There's something about driving down a gravel road. For some reason it makes you feel like you're going somewhere out of the way, somewhere "inconvenient" for the masses. I've always associated gravel roads with leading you to the woods.
On Wednesday, we headed down a pot-hole infested, washed away gravel road just as the sun was coming up. It curved around and back, over tiny bridges, narrowing and widening throughout the drive. The fog was still hung heavy on the mountains in the distance.
The water was still cold. There were no bugs yet, the sun hadn't hit the water, it was still moving into her place overhead. And yet, ambitiously, a small rainbow crept from the bottom of its deep protective pool to eat my fly, twice the size of its mouth. As the day persisted, in the same fashion, rainbows and brook trout of all sizes consumed flies the whole day. Many of these tiny creatures outsmarted us, more than once, taking the fly only to shake free from it before we could hold them in our hands for just a minute.
The heat of the day had just started to set in, along with the growling of my stomach, when we came upon a large pool, decorated with laurels on either side. Jacob fished this pool, tricking a few trout and being outplayed by others. I sat on a rock, observing all of it. Watching the bugs dancing on the top of the water, listening to the creek as it traveled over and under the obstacles in her way, and watching the nine-inch trout leap out of the water with such ferocity you have to admire it.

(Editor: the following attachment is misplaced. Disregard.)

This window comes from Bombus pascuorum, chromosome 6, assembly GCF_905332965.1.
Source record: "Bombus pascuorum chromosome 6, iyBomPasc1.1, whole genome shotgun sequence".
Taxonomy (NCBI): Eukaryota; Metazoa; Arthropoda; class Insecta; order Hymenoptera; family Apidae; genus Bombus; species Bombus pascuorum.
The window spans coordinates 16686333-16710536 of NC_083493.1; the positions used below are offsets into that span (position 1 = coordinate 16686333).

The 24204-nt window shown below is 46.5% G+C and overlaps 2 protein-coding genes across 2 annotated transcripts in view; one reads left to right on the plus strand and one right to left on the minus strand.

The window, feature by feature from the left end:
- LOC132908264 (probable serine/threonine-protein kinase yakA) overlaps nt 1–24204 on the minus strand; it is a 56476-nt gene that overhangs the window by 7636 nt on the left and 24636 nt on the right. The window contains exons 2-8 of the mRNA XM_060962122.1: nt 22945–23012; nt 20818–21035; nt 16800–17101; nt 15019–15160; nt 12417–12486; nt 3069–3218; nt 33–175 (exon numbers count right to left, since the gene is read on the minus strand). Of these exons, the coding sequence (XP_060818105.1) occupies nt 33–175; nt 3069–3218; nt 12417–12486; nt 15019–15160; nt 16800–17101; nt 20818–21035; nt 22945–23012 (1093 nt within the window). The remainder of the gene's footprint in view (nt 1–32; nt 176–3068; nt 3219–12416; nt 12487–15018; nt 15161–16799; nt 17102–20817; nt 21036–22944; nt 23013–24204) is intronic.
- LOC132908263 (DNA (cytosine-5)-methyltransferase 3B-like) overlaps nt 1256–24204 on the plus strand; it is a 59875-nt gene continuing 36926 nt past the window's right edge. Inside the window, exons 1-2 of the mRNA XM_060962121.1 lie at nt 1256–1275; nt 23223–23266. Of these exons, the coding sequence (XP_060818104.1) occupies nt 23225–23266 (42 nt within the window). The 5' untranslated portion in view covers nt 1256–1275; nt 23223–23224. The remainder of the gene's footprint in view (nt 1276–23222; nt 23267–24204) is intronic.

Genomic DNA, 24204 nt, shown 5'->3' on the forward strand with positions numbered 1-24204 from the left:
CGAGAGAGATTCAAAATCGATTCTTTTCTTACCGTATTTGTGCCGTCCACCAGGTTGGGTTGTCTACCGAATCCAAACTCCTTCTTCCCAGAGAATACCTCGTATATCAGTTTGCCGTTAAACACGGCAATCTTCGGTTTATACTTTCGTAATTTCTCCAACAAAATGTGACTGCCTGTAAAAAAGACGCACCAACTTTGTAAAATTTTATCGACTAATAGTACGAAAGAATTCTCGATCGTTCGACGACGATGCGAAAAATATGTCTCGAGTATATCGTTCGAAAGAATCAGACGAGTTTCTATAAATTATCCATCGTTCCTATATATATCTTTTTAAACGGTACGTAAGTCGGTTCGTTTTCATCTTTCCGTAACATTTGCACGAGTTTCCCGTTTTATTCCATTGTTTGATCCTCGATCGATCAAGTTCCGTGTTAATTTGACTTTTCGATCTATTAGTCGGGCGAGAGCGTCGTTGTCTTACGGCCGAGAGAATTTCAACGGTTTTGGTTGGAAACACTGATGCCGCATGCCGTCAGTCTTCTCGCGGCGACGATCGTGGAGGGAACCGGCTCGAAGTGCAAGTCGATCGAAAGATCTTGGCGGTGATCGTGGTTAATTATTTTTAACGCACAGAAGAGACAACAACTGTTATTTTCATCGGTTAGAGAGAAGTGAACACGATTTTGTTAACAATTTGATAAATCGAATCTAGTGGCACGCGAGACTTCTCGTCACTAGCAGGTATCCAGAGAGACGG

That's when I realized that this love I have for this place makes it mine to care for, to ensure that what I love about it so much remains.
This morning, while admiring others adventures and fishes, I came across a photo and comment that stuck with me, it read:
"While it's yours, while it's in your care, do your best to make it more beautiful."
-Jillian Lukiwski, The Noisy Plume
This creek, this little mountain, and many others are mine and in my care, for now at least. And, luckily, not mine alone.
There are many that don't believe it is their responsibility to care for the creeks, mountains, deserts, forests, and waters, but I believe that there are far more of us that do. I believe that we will take up this battle, each in our own individual way, in our own parts of the world, and make them more beautiful, more fruitful, more prosperous than we found them.
Because make no mistake, it is up to us and it is our responsibility.
Jacob is a fly fishing guide with a passion for conservation and brook trout. He is an accomplished rod builder and restorationist.
Jillian is an outdoor photographer and blogger, using her voice for Public Lands and Cold Water Conservation. She specializes in trying to out fish jacob whenever she puts the camera down.